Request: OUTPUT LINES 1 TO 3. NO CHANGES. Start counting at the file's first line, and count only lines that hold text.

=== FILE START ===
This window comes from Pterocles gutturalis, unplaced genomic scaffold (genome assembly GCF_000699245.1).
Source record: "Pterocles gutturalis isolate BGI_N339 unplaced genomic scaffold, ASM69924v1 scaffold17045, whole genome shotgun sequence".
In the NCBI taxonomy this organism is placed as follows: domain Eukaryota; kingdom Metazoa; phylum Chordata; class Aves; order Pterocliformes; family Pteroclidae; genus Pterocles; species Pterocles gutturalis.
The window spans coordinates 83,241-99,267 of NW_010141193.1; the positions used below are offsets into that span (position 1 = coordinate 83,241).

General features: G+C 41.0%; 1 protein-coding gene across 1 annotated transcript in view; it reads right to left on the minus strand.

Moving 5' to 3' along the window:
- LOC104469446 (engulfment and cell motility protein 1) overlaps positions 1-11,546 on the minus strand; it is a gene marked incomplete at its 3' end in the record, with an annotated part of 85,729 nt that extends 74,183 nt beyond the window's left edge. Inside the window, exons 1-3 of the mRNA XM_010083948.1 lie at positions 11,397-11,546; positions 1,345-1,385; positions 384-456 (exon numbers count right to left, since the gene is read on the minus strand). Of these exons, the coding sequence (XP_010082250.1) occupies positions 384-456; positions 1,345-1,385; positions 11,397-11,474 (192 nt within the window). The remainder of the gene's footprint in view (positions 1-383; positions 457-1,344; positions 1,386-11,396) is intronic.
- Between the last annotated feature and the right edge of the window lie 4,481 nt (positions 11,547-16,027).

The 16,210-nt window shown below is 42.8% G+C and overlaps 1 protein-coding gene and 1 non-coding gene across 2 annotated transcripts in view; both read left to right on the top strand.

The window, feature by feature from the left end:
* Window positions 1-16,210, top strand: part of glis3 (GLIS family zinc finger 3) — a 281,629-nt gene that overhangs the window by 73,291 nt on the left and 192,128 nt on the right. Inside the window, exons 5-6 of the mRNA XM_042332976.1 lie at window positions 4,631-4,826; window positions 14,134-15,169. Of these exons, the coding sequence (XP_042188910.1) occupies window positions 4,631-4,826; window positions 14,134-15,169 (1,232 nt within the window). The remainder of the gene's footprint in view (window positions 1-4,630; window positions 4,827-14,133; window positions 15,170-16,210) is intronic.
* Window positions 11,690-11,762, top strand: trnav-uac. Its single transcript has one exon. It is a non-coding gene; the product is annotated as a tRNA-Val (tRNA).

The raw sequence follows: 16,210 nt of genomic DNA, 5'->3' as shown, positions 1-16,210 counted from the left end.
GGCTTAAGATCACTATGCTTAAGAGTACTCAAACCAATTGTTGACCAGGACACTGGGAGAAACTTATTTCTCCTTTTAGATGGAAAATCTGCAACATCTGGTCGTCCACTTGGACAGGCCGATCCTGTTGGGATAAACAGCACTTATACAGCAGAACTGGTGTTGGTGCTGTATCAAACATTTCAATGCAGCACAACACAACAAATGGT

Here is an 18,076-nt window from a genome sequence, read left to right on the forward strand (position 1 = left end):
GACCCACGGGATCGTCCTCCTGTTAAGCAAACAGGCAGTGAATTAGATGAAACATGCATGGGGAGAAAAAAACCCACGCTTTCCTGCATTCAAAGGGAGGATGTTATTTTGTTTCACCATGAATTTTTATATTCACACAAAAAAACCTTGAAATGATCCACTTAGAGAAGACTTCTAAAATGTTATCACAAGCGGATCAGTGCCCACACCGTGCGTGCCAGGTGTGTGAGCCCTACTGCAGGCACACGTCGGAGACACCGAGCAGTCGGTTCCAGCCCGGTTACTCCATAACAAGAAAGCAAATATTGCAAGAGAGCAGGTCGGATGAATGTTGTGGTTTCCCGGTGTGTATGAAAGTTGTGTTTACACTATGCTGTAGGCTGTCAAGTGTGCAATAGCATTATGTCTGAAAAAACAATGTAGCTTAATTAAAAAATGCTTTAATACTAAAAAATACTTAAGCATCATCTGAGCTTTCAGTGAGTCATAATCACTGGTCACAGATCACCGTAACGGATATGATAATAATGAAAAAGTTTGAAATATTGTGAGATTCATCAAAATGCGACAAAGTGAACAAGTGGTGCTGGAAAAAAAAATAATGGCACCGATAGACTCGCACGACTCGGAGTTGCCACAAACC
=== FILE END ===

This window comes from Pterocles gutturalis, unplaced genomic scaffold (genome assembly GCF_000699245.1).
Source record: "Pterocles gutturalis isolate BGI_N339 unplaced genomic scaffold, ASM69924v1 scaffold17045, whole genome shotgun sequence".
In the NCBI taxonomy this organism is placed as follows: domain Eukaryota; kingdom Metazoa; phylum Chordata; class Aves; order Pterocliformes; family Pteroclidae; genus Pterocles; species Pterocles gutturalis.